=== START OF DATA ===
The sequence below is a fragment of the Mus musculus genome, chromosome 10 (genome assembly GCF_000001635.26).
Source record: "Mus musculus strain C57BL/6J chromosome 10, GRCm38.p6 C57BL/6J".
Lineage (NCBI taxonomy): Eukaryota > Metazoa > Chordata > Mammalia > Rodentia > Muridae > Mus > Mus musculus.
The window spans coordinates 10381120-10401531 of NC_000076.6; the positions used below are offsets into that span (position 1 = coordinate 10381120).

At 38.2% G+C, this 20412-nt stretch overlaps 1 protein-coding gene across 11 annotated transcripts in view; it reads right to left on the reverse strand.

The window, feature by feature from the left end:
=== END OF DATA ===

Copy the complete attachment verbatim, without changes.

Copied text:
The sequence below is a fragment of the Mus musculus genome, chromosome 10 (genome assembly GCF_000001635.26).
Source record: "Mus musculus strain C57BL/6J chromosome 10, GRCm38.p6 C57BL/6J".
Lineage (NCBI taxonomy): Eukaryota > Metazoa > Chordata > Mammalia > Rodentia > Muridae > Mus > Mus musculus.
The window spans coordinates 10381120-10401531 of NC_000076.6; the positions used below are offsets into that span (position 1 = coordinate 10381120).

At 38.2% G+C, this 20412-nt stretch overlaps 1 protein-coding gene across 11 annotated transcripts in view; it reads right to left on the reverse strand.

The window, feature by feature from the left end: